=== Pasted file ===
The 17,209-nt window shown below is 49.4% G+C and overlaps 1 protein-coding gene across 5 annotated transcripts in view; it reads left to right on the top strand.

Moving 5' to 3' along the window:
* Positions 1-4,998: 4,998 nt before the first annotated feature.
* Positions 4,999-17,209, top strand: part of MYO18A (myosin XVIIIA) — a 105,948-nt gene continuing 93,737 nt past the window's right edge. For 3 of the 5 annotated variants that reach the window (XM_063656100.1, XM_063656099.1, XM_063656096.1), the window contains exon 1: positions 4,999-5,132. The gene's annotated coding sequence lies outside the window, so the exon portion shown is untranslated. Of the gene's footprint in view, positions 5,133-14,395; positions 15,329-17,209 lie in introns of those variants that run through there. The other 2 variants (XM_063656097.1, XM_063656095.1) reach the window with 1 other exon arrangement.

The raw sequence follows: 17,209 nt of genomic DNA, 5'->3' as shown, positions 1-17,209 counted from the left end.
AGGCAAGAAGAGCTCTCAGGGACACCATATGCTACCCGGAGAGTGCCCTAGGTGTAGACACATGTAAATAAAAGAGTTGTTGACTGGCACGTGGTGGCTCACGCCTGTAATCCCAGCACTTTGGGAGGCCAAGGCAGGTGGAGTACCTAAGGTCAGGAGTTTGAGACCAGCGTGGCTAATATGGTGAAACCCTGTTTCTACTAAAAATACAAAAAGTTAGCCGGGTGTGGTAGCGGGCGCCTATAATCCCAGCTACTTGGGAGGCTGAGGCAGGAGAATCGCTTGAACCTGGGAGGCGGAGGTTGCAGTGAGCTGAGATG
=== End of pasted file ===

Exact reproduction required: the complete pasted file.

The 17,209-nt window shown below is 49.4% G+C and overlaps 1 protein-coding gene across 5 annotated transcripts in view; it reads left to right on the top strand.

Moving 5' to 3' along the window:
* Positions 1-4,998: 4,998 nt before the first annotated feature.
* Positions 4,999-17,209, top strand: part of MYO18A (myosin XVIIIA) — a 105,948-nt gene continuing 93,737 nt past the window's right edge. For 3 of the 5 annotated variants that reach the window (XM_063656100.1, XM_063656099.1, XM_063656096.1), the window contains exon 1: positions 4,999-5,132. The gene's annotated coding sequence lies outside the window, so the exon portion shown is untranslated. Of the gene's footprint in view, positions 5,133-14,395; positions 15,329-17,209 lie in introns of those variants that run through there. The other 2 variants (XM_063656097.1, XM_063656095.1) reach the window with 1 other exon arrangement.

The raw sequence follows: 17,209 nt of genomic DNA, 5'->3' as shown, positions 1-17,209 counted from the left end.
AGGCAAGAAGAGCTCTCAGGGACACCATATGCTACCCGGAGAGTGCCCTAGGTGTAGACACATGTAAATAAAAGAGTTGTTGACTGGCACGTGGTGGCTCACGCCTGTAATCCCAGCACTTTGGGAGGCCAAGGCAGGTGGAGTACCTAAGGTCAGGAGTTTGAGACCAGCGTGGCTAATATGGTGAAACCCTGTTTCTACTAAAAATACAAAAAGTTAGCCGGGTGTGGTAGCGGGCGCCTATAATCCCAGCTACTTGGGAGGCTGAGGCAGGAGAATCGCTTGAACCTGGGAGGCGGAGGTTGCAGTGAGCTGAGATG